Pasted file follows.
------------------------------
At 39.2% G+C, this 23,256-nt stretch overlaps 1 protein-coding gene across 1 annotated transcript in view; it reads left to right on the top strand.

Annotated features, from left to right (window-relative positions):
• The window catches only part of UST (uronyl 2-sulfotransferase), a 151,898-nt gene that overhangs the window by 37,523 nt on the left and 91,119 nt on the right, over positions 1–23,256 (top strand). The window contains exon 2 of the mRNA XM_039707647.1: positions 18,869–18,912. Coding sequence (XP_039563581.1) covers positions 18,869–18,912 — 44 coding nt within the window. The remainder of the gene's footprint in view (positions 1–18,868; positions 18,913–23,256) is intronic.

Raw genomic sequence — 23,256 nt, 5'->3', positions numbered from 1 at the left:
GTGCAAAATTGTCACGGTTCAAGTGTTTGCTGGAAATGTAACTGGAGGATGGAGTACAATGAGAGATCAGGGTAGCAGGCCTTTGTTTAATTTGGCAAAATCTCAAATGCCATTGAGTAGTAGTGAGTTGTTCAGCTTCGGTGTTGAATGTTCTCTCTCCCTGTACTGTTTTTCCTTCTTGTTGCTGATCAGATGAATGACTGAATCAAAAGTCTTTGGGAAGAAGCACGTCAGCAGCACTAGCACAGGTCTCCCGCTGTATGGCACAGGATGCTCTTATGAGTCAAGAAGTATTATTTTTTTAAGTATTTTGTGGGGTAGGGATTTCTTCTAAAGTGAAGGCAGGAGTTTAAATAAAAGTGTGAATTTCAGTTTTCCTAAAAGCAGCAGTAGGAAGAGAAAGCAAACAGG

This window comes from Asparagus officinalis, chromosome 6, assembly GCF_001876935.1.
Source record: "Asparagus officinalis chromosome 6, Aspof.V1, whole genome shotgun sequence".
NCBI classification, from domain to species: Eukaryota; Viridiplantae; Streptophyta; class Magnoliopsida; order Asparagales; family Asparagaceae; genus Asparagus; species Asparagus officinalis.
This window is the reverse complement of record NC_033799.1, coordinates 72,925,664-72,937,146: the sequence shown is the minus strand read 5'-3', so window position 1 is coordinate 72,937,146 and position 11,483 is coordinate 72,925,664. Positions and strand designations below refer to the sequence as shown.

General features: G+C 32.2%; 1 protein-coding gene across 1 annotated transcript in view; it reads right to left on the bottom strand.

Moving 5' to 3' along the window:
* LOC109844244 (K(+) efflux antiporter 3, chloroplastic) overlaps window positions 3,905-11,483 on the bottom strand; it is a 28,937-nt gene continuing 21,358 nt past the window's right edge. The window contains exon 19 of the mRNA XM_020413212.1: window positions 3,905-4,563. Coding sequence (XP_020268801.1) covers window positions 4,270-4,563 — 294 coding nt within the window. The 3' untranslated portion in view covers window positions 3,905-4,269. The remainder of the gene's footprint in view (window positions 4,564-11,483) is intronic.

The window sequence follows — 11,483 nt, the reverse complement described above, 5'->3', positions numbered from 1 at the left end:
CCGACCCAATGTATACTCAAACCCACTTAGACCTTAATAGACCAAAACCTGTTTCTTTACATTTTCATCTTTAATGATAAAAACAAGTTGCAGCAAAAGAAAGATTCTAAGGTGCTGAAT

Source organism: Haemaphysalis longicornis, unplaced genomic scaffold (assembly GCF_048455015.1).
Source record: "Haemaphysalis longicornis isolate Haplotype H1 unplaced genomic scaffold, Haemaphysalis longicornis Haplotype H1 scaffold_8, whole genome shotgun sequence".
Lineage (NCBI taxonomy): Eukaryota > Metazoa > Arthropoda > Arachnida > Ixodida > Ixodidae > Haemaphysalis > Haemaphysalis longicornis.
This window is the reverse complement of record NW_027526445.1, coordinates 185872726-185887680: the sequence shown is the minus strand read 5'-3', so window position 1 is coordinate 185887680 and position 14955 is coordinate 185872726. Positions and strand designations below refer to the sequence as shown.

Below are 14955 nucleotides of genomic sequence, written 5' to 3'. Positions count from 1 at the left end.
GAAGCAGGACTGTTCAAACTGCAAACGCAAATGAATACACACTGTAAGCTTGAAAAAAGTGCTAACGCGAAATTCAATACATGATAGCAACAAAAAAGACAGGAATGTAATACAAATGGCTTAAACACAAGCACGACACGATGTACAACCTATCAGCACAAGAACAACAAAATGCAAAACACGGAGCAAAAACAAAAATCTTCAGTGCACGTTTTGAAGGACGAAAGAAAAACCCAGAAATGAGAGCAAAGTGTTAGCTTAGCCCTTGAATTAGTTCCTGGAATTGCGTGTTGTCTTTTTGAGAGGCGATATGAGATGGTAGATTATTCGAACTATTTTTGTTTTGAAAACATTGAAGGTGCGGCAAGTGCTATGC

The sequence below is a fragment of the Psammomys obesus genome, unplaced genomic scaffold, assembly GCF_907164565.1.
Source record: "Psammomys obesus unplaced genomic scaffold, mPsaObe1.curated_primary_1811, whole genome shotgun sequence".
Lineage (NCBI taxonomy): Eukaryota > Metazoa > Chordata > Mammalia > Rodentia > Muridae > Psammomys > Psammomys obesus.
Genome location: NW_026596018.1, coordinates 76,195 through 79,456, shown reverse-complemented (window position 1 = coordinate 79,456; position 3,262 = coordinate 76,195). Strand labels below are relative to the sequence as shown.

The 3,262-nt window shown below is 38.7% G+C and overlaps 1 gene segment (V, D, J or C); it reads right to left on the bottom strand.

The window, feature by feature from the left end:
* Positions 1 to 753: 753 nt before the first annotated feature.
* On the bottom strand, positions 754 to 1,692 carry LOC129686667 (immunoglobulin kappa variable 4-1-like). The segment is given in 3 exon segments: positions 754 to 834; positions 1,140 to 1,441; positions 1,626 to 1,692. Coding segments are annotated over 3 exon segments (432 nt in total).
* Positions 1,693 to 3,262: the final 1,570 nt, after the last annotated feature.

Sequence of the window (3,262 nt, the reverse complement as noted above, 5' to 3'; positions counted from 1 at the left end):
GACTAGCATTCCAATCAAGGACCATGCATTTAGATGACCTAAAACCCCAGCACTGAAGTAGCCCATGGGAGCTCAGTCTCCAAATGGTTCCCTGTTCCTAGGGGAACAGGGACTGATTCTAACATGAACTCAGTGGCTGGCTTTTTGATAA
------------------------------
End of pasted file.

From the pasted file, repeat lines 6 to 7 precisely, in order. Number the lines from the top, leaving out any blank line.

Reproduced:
This window comes from Asparagus officinalis, chromosome 6, assembly GCF_001876935.1.
Source record: "Asparagus officinalis chromosome 6, Aspof.V1, whole genome shotgun sequence".